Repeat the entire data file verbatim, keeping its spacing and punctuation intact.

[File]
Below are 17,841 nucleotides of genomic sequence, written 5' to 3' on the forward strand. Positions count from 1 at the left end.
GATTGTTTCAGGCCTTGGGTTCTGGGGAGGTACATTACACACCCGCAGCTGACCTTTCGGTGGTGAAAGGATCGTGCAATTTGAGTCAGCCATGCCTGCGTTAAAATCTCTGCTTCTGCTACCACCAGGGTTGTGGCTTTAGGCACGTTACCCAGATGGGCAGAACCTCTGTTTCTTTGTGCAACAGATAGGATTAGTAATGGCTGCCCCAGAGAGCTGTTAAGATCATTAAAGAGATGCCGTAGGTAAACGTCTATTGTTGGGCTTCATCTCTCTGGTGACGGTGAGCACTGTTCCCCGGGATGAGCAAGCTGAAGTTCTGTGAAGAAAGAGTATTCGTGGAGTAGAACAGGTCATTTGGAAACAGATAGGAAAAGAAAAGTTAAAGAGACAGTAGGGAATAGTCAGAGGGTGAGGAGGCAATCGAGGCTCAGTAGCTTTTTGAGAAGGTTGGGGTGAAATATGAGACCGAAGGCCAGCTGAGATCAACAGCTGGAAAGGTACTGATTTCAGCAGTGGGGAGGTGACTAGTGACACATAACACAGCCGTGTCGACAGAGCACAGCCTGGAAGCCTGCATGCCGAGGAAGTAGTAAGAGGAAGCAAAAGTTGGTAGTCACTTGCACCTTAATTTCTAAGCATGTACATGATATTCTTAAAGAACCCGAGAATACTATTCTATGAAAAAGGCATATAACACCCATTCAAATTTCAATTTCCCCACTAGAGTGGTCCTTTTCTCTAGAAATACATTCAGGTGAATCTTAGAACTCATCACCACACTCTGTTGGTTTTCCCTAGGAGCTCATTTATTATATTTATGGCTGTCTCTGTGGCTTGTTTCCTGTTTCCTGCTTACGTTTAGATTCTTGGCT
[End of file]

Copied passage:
Below are 17,841 nucleotides of genomic sequence, written 5' to 3' on the forward strand. Positions count from 1 at the left end.
GATTGTTTCAGGCCTTGGGTTCTGGGGAGGTACATTACACACCCGCAGCTGACCTTTCGGTGGTGAAAGGATCGTGCAATTTGAGTCAGCCATGCCTGCGTTAAAATCTCTGCTTCTGCTACCACCAGGGTTGTGGCTTTAGGCACGTTACCCAGATGGGCAGAACCTCTGTTTCTTTGTGCAACAGATAGGATTAGTAATGGCTGCCCCAGAGAGCTGTTAAGATCATTAAAGAGATGCCGTAGGTAAACGTCTATTGTTGGGCTTCATCTCTCTGGTGACGGTGAGCACTGTTCCCCGGGATGAGCAAGCTGAAGTTCTGTGAAGAAAGAGTATTCGTGGAGTAGAACAGGTCATTTGGAAACAGATAGGAAAAGAAAAGTTAAAGAGACAGTAGGGAATAGTCAGAGGGTGAGGAGGCAATCGAGGCTCAGTAGCTTTTTGAGAAGGTTGGGGTGAAATATGAGACCGAAGGCCAGCTGAGATCAACAGCTGGAAAGGTACTGATTTCAGCAGTGGGGAGGTGACTAGTGACACATAACACAGCCGTGTCGACAGAGCACAGCCTGGAAGCCTGCATGCCGAGGAAGTAGTAAGAGGAAGCAAAAGTTGGTAGTCACTTGCACCTTAATTTCTAAGCATGTACATGATATTCTTAAAGAACCCGAGAATACTATTCTATGAAAAAGGCATATAACACCCATTCAAATTTCAATTTCCCCACTAGAGTGGTCCTTTTCTCTAGAAATACATTCAGGTGAATCTTAGAACTCATCACCACACTCTGTTGGTTTTCCCTAGGAGCTCATTTATTATATTTATGGCTGTCTCTGTGGCTTGTTTCCTGTTTCCTGCTTACGTTTAGATTCTTGGCT